Starts With A Bang

What light pollution costs us every night (Synopsis)

The Milky Way near the Grand Canyon, coincidentally the first place I myself ever saw the Milky Way, which didn't happen until my 20s, as I grew up in urban areas. Image credit: Bureau of Land Management, under a cc-by-2.0 license, via

“Before we devised artificial lights and atmospheric pollution and modern forms of nocturnal entertainment we watched the stars. There were practical calendar reasons of course but there was more to it than that. Even today the most jaded city dweller can be unexpectedly moved upon encountering a clear night sky studded with thousands of twinkling stars. When it happens to me after all these years it still takes my breath away.” -Carl Sagan

For all of human history, we’ve battled against the limitations of our bodies and the natural world. That’s led to the development of artificial lighting: from fire to modern electric and LED lights. Despite being able to see our surroundings much more clearly at all hours regardless of the Moon or the clouds, we’ve also lost something spectacular: the night skies themselves.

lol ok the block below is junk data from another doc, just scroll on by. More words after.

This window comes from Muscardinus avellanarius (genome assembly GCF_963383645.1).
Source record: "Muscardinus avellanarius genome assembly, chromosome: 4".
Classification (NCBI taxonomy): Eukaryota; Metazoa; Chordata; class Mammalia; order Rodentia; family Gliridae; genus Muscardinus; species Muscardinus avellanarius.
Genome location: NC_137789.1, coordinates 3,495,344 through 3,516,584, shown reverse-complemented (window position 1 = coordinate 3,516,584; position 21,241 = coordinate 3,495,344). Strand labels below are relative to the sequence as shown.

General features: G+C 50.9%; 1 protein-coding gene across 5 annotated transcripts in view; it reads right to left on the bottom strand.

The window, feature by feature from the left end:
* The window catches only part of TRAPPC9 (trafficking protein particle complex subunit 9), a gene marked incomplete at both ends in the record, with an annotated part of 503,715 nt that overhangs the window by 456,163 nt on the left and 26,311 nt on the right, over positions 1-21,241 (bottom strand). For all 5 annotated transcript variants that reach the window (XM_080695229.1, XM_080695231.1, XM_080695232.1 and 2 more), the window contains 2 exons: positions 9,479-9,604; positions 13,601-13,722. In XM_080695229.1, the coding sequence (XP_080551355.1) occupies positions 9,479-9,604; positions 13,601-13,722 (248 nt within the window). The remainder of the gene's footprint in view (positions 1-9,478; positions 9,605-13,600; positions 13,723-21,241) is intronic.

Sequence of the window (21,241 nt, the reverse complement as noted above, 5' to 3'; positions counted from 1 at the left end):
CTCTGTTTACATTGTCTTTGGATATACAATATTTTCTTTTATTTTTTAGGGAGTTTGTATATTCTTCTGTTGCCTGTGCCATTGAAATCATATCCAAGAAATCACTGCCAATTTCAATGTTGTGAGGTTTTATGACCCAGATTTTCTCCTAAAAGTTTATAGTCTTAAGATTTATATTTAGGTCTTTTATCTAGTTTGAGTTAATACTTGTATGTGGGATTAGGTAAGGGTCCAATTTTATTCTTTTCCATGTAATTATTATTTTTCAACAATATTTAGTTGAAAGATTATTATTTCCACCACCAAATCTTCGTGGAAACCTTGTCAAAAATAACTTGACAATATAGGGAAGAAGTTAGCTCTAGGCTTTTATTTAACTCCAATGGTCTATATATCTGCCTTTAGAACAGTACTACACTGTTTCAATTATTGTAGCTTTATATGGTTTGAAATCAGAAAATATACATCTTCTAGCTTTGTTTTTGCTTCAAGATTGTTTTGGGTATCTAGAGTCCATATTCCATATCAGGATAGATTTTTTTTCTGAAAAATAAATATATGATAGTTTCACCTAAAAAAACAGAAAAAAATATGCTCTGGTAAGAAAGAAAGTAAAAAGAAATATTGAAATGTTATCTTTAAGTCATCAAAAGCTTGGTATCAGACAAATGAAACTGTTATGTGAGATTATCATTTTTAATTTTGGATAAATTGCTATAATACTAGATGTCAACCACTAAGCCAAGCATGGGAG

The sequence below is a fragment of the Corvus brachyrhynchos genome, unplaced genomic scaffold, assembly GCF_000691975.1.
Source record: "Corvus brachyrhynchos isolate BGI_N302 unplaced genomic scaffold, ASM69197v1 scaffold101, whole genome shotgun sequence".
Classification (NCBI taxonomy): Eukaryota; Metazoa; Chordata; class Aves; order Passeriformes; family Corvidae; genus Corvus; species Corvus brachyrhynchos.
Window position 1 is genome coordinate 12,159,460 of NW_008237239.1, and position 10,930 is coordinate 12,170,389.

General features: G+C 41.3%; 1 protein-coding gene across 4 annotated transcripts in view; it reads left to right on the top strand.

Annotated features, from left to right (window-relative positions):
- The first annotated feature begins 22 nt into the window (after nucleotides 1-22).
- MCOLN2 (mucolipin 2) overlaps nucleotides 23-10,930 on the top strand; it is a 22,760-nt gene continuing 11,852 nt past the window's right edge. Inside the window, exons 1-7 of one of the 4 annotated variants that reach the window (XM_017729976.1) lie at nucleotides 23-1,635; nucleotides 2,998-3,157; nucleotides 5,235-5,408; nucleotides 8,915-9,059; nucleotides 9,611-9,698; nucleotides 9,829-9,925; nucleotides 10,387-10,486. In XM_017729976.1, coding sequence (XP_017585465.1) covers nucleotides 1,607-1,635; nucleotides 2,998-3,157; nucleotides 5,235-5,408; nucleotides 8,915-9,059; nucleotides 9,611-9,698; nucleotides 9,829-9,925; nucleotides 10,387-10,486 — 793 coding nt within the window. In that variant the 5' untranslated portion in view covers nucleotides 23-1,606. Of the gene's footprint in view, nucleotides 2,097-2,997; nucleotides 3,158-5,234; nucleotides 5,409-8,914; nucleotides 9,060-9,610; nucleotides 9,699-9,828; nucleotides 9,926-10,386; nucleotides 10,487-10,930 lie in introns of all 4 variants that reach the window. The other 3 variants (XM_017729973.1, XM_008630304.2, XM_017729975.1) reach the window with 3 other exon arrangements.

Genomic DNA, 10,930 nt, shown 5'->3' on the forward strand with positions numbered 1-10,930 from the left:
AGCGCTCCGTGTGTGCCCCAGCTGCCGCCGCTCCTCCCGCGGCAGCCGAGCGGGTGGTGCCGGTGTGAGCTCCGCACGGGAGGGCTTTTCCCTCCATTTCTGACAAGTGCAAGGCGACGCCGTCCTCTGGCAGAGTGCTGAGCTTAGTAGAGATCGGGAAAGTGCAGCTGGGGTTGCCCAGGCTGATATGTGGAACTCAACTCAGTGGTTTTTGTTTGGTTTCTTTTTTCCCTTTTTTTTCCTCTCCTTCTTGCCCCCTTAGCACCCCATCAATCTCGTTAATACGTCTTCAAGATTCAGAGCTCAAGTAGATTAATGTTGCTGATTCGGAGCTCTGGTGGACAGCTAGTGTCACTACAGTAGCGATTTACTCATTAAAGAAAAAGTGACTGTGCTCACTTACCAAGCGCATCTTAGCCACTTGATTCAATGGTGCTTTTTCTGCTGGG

A composite image of the Earth at night, with data from 1994/1995. Image credit: Craig Mayhew and Robert Simmon, NASA GSFC, with data from Marc Imhoff of NASA GSFC and Christopher Elvidge of NOAA NGDC.

There are thousands of stars visible to the naked eye from a truly dark-sky location, yet such places are increasingly harder to come by. East of the Mississippi in the United States, they barely exist at all. From many urban locations, even bright, easily recognizable sights like the North Star or the Big Dipper are no longer visible.

What a digital camera (top) and the human eye (bottom) sees from dark sky locations rating a 4, 6 and 9 on the Bortle scale, respectively. Image credit: Tony Flanders of Cloudy Nights, via

Come see what light pollution costs us every night, and learn why, if we don’t do something, the only place to get dark skies will be in space.